NAVAL AIR FACILITY MISAWA, Japan — A Navy detachment supporting electronic surveillance missions here since 1991 quietly is pulling up stakes and leaving northern Japan.

The Fleet Air Reconnaissance Squadron One, or VQ-1, detachment is being dismantled, sending 36 military personnel and about 19 families to Whidbey Island, Wash., home of the detachment’s squadron, the VQ-1 “World Watchers,” a Commander, Naval Forces Japan official said Tuesday.

“They’re trying to improve the efficiency of their operations,” said Navy Cmdr. John Wallach. “With fewer and fewer flights out of Misawa, this detachment is just not needed anymore.”

The detachment supports temporary-duty aircrew conducting surveillance missions from Misawa aboard EP-3E Aries II aircraft in the Pacific and Indian oceans.

“They provide operation, maintenance and administrative support,” Wallach said, while the aircrews and planes are deployed to Misawa.

EP-3 flights from Misawa, however, are “pretty infrequent,” having decreased significantly since the detachment’s move from Naval Air Facility Atsugi, near Tokyo, to Misawa in 1991, Wallach said.

“A lot of those flights are coming out of Kadena now,” Wallach said, attributing the shift to “geography, world events … the places they need to go to gather intelligence.”

The EP-3E can detect and identify tactically significant electronic signals, according to the Navy. VQ-1 provides electronic reconnaissance from the east coast of Africa to the west coast of the United States, according to a VQ-1 “World Watchers” fact sheet. One of the squadron’s EP-3E Aries II, flying from Kadena Air Base on Okinawa, was involved in the March 31, 2001, midair collision with a Chinese F-8 fighter jet that resulted in the 24-member aircrew being detained 11 days in China.

Wallach said EP-3E missions still on occasion will originate from Misawa. Dissolving the detachment “doesn’t make Misawa a less-attractive option” for those flights, he said. The detachment’s functions will be absorbed by the VQ-1 squadron on Whidbey Island, allowing the aircrews and planes to “still go where they’re needed.”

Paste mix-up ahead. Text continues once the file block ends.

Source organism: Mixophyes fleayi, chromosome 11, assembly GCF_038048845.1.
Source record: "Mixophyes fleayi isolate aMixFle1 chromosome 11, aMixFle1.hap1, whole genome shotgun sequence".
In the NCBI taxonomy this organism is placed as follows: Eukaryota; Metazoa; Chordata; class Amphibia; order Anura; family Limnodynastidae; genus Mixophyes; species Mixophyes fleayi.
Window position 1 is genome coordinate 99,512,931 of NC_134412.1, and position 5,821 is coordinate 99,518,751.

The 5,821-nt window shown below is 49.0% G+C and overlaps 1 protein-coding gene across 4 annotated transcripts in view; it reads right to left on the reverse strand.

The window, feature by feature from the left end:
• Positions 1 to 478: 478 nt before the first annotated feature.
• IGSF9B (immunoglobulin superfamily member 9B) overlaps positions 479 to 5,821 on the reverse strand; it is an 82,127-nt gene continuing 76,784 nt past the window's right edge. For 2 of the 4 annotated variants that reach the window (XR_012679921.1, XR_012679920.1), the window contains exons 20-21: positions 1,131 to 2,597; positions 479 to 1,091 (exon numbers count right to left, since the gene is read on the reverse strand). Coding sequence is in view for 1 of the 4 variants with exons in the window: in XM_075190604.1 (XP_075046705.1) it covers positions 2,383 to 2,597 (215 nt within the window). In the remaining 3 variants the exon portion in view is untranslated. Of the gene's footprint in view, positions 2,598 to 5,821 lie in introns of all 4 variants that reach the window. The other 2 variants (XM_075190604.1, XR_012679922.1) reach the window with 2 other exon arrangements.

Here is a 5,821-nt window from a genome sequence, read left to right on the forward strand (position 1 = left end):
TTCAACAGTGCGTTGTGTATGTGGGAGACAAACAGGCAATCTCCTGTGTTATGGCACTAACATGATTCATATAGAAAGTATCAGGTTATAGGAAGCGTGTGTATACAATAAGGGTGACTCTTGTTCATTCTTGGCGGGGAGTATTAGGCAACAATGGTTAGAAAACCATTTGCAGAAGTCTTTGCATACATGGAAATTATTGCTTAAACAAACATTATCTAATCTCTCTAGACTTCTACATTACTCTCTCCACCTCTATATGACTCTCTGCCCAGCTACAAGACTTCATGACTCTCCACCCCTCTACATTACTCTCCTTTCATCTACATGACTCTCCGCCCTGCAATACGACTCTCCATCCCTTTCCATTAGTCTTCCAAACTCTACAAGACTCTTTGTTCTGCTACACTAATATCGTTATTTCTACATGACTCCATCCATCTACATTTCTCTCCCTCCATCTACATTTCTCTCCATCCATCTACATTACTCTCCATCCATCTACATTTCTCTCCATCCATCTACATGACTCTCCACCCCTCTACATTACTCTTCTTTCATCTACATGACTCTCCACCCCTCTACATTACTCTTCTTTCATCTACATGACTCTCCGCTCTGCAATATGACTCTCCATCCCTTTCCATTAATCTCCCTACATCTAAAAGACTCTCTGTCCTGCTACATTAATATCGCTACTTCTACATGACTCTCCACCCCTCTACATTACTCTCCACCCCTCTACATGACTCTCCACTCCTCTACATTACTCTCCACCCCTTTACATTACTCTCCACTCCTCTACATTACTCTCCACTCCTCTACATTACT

The move doesn’t affect the deployments of Navy patrol squadrons, which rotate P-3 Orion sub-hunter aircraft and crews into Misawa every six months, officials said.

The Japanese government was notified in January that the VQ-1 detachment would be abolished, Wallach said. Some military personnel already have been relocated, but Wallach didn’t know how many remained at Misawa.

Misawa Mayor Shigeyoshi Suzuki expressed concern that the loss of military personnel from Misawa might leave more rental housing unoccupied, the Japanese newspaper Too Nippo reported last week.

Hana Kusumoto contributed to this story.

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Jennifer reports on the U.S. military from Kaiserslautern, Germany, where she writes about the Air Force, Army and DODEA schools. She’s had previous assignments for Stars and Stripes in Japan, reporting from Yokota and Misawa air bases. Before Stripes, she worked for daily newspapers in Wyoming and Colorado. She’s a graduate of the College of William and Mary in Virginia.

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